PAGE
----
India: Gap in quality between government and public schools is troubling

Asia/India/Septiembre de 2016/Autora: Rebecca Bundhun/Fuente: The National

RESUMEN: En la escuela Malleswaram en Bangalore, que consiste en un par de aulas básicas, un grupo de niños de 8 años de edad, sentados en el suelo, practican su escritura en kannada, el idioma local. Su maestro no habla Inglés. Ellos no tienen escritorios. A la hora del almuerzo,  se sientan en el suelo para comer su almuerzo. La escuela dirigida por el gobierno es gratis. Lejos de la ciudad, en el campo de Belgaluru, la escena no podía ser más diferente en la Escuela Internacional de Stonehill, una escuela privada sin ánimo de lucro, creada por uno de los principales promotores de Bangalore, Embajada de grupo. Allí, los niños de la India y de expatriados privilegiados disfrutan de modernas aulas donde se imparten en Inglés y tienen los beneficios de una amplia cafetería, una piscina y amplios campos de juego repartidas en 34 acres. Las tasas varían de US $ 9,400 a más de $ 26,000 al año. Estos son los dos extremos del sistema educativo de la India.

At the Malleswaram school in Bengaluru, which consists of a few basic classrooms, a group of 8-year-old children sit on the floor, practising their writing in Kannada, the local language. Their teacher does not speak English. They do not have desks. At lunch time, they again sit on the ground to eat their lunch. The government-run school is free of charge.

Away from the city, in Belgaluru’s countryside, the scene could not be more different at the Stonehill International School, a non-profit private school, set up by one of Bengaluru’s major property developers, Embassy Group. There, privileged Indian and expat children enjoy modern classrooms where they are taught in English and have the benefits of a large cafeteria, a swimming pool and expansive playing fields spread across 34 acres. The fees range from US$9,400 to more than $26,000 a year.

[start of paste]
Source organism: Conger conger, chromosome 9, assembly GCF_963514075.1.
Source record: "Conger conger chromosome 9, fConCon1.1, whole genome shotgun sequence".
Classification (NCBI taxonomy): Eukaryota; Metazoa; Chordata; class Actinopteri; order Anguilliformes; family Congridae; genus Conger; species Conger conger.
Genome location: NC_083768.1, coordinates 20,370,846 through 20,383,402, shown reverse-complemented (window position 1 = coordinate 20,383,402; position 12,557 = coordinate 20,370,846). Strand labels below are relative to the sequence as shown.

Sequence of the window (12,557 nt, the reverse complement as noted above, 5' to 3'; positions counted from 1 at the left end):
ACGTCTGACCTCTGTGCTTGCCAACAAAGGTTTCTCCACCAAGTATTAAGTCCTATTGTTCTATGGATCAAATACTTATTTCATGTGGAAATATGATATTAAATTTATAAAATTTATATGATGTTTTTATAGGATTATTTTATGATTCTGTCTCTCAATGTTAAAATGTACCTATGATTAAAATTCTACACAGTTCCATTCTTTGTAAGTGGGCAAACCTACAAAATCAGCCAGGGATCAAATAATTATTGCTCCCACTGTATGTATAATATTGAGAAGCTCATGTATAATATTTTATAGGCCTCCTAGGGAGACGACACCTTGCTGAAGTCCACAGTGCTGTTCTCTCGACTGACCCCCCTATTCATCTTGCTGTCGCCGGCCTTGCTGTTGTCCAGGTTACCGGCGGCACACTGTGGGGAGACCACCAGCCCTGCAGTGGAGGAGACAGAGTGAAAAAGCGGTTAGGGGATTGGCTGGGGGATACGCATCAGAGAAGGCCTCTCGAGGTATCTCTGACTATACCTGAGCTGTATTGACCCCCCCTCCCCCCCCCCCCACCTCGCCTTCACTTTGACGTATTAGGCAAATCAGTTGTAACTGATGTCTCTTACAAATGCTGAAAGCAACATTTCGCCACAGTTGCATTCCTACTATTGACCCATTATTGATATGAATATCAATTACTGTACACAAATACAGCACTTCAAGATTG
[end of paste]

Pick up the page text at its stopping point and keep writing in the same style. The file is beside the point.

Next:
These are the two extremes of India’s education system.

There are huge opportunities in the education sector, given a growing need for more good schools, a young population, an expanding middle class and parents’ willingness to invest heavily in their children’s education. And despite the fact that India’s school system is largely based on non-profit models because of regulations, education providers are finding ways to legitimately generate profit from schools, creating significant business opportunities. To take a profit, there has to be a dual structure between a trust that runs the school and a management company that provides the educational support.

India Ratings and Research, part of Fitch Group, highlighted in a recent report that «the education sector has tremendous potential to grow due to the huge demand-supply gap».

It says the country needs a further 200,000 schools, along with 35,000 colleges and 700 universities. The size of the market will reach 7,800 billion rupees (Dh427bn) this year, up from 6,423bn rupees last year, according to India Ratings.

Ramya Venkataraman, the founder and chief executive of the Centre for Teacher Accreditation (Centa) and the former leader of McKinsey’s education practice in India, says that demand for quality schools has grown significantly in recent years.

«This is driven by several things, such as spending more on education and greater understanding of what quality means because of the efforts of organisations and because of national level tests that have started,» she says. «At the bottom of the pyramid, there is also some amount of shift from government schools to private schools, mainly because of the need for English medium, which government schools offer only to a limited extent.»

Ms Venkataraman says there is another gap in the government school system, where many schools stop at seventh or eighth grades. Enrolment in secondary schools is rising and children may not necessarily be able to access a government secondary school nearby, forcing parents to send their child to a private school if they want to continue their education.

Demand for private schooling «is not just about elite private and international schools» but «it’s across the board, across income segments and geographical segments», she says.

There is «a perceived quality difference» between government and affordable private schools, although she adds there is some debate over this.

Even India’s poorer citizens, from road sweepers to taxi drivers, say that they send their children to affordable private schools because they are not happy with the standard of education at government schools.

«The amount of money that parents are willing to spend is definitely going up,» says Pranav Kothari, the vice president of the large-scale education programme at Educational Initiatives, a technology solutions company in India involved in assessments and benchmarking of schools. «I don’t think there’s any doubt about the amount of money that is being thrown at education.»


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